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Assam consumes what rest of country rejects

Sentinel Digital DeskBy : Sentinel Digital Desk

  |  23 May 2015 12:00 AM GMT

* State dumping ground of expired products as racketeers operate with impunity

* Horlicks, chocolates, biscuits, jam, soft drinks… me it, the gangs repackage it for sale

BY OUR STAFF REPORTER

GUWAHATI, May 22: Assam has become the dumping ground for consumer products long past expiry dates, with racketeers repackaging such products under the nose of the State administration.

A raid at a godown located at Gorchuk area of the city has brought to light one such massive racket supplying expired consumer products after repackaging to retailers across the State, mostly in rural areas.

The godown of ‘Glorious Impex’ belongs to one Ranjit Kumar Badani who has been arrested by sleuths of the crime branch.

Cartons of various consumer products, including health products like Horlicks, ORS, soft drinks, fruit juices, chocolates, jam, biscuits etc were found stacked in the godown. There are at least six rooms in the godown, all filled with various consumer goods suspected to be past their expiry dates.

The police have called in a team of food inspectors to test the products. “We have seized samples of fruit juice, chips, tomato sauce etc and have sent them to the Bamunimaidam laboratory for alysis. All were branded products of popular companies. It is suspected that the labels showing the expiry date are being tampered with and then supplied to retailers,” said Food Safety Officer Champak Pathak.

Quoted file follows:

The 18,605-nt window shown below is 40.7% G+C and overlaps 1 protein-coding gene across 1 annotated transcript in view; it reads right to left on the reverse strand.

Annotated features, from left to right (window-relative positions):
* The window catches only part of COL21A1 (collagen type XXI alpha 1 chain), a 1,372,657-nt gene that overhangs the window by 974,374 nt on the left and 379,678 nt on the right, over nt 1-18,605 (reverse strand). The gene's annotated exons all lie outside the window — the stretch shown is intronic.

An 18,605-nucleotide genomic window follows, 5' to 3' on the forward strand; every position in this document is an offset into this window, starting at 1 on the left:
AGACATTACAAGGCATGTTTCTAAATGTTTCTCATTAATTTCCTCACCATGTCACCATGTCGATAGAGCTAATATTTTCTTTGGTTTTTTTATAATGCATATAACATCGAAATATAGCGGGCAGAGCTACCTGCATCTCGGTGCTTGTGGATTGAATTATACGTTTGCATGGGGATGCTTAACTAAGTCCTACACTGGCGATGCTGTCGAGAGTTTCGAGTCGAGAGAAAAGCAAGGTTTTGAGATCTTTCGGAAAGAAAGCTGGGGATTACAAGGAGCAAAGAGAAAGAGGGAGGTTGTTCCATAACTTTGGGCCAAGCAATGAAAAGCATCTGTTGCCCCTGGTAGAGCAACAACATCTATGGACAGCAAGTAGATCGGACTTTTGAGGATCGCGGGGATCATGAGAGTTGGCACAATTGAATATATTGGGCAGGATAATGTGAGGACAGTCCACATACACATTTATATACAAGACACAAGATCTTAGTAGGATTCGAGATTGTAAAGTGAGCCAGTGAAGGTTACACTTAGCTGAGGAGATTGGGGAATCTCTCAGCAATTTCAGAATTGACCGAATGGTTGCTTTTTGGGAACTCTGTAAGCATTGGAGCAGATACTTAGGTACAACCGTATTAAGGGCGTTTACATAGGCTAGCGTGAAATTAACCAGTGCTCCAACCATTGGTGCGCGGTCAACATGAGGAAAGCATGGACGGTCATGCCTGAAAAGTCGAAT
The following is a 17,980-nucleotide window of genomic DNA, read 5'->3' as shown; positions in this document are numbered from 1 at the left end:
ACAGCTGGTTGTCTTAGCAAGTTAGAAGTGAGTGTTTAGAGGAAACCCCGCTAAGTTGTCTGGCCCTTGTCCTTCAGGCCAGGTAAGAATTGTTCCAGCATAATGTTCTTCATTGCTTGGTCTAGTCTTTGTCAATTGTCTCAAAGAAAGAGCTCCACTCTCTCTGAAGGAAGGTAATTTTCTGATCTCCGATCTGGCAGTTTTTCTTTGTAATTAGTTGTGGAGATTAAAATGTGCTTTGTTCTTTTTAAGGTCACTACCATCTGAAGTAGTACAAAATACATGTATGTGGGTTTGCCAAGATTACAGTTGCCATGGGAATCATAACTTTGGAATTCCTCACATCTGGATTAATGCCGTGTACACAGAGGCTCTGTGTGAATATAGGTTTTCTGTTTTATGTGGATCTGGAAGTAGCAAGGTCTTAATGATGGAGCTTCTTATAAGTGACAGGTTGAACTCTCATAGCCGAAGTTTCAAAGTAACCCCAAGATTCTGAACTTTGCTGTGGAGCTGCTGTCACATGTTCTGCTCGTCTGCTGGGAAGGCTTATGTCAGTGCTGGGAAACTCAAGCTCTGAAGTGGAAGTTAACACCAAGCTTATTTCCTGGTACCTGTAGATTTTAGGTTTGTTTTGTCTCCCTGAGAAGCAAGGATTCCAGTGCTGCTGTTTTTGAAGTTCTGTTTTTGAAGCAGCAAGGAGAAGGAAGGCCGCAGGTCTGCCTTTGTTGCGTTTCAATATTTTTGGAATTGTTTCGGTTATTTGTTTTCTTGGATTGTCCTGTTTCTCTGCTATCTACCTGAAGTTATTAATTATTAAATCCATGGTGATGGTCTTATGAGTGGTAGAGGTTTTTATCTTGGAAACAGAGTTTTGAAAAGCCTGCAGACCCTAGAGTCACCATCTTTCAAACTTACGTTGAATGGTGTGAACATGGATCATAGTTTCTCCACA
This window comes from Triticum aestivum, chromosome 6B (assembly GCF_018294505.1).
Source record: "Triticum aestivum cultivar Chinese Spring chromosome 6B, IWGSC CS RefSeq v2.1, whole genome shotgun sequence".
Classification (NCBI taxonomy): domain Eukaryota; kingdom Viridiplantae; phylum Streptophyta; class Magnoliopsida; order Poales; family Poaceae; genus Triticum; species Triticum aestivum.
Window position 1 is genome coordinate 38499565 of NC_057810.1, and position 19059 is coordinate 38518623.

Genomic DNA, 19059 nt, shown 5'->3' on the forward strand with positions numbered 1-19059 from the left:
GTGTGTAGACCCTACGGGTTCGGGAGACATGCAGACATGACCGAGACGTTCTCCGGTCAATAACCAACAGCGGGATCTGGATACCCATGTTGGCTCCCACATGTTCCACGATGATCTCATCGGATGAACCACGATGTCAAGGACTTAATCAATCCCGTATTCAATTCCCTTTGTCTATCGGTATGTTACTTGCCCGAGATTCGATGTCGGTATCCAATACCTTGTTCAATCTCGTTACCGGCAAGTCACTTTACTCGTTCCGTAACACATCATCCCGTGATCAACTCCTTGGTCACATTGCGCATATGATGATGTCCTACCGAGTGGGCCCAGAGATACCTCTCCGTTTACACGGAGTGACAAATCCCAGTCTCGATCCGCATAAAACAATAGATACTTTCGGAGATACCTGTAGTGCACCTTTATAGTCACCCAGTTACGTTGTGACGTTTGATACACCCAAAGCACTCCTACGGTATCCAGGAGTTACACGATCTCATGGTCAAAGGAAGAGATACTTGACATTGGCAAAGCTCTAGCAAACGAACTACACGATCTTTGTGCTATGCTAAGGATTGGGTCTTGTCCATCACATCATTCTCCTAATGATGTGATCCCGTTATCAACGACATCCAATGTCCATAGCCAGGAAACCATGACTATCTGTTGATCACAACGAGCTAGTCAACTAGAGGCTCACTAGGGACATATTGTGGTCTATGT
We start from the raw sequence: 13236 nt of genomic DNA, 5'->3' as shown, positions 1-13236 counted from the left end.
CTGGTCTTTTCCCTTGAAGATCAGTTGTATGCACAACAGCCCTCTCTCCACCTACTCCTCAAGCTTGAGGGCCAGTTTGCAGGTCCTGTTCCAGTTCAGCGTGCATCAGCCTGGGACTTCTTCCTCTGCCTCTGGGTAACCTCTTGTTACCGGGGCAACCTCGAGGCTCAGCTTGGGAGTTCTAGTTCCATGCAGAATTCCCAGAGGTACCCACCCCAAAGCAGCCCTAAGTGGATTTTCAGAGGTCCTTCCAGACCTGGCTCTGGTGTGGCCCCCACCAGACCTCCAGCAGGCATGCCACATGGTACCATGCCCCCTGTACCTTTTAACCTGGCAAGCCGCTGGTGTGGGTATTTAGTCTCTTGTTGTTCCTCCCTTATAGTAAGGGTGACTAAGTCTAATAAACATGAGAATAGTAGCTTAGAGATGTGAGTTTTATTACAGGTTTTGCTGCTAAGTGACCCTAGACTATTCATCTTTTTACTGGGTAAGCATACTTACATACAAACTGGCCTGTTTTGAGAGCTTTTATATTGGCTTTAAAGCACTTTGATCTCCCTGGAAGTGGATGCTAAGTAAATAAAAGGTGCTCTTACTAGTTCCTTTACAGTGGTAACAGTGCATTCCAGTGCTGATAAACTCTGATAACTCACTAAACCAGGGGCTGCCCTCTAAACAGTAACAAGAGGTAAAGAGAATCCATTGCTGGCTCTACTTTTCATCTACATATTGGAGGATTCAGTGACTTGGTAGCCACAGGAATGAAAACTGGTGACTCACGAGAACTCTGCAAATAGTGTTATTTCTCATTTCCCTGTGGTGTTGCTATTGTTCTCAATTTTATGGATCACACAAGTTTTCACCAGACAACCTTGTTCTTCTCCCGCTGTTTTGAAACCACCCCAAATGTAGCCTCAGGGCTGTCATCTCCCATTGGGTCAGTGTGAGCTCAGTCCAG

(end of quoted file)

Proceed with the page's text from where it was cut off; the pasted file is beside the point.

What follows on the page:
Police have also arrested four persons, including the owner, from the godown. DCP (crime) Swapneel Deka said the racketeers were involved in collection of expired products from markets outside the State. “They used to get these expired items from as far as Delhi. There are dealers gangs in Delhi who trade these expired products at less than half the price. At the godown, they used to remove the expiry date labels and then mark the products with new expiry dates. For this, the accused also brought a MRP printing machine worth Rs 75,000,” Deka said.

Later, the products were supplied to retailers at very nomil prices, though the minimum retail price remained the same.

The DCP said the racket is suspected to have been going on for the last two years.

Following detection of the racket, there is now concern among the public, wondering how such a racket could thrive in the capital city itself.

“It is really shocking. I wonder where the fake goods were supplied and where are they being sold now. I just hope I am not using any such dangerous products,” said Kalyani Baruah, a housewife in Guwahati.

Another city consumer, Rakesh Paul, was also jittery on hearing about the racket. “This has posed a threat to the health of the people, especially children. It is only because of a lax administration and police machinery that such rackets are mushrooming in the State. The government should take serious note of such frauds and give harsh punishment to the culprits. The last thing one can compromise with is one’s health,” he said.

Sources said leads received during the investigations have pointed at the involvement of some distributors hand-in-glove with such fraudsters and were trading in such expired products.

Earlier, the police had also busted a gang in Guwahati involved in making fake consumer goods like shampoos and toothpastes.

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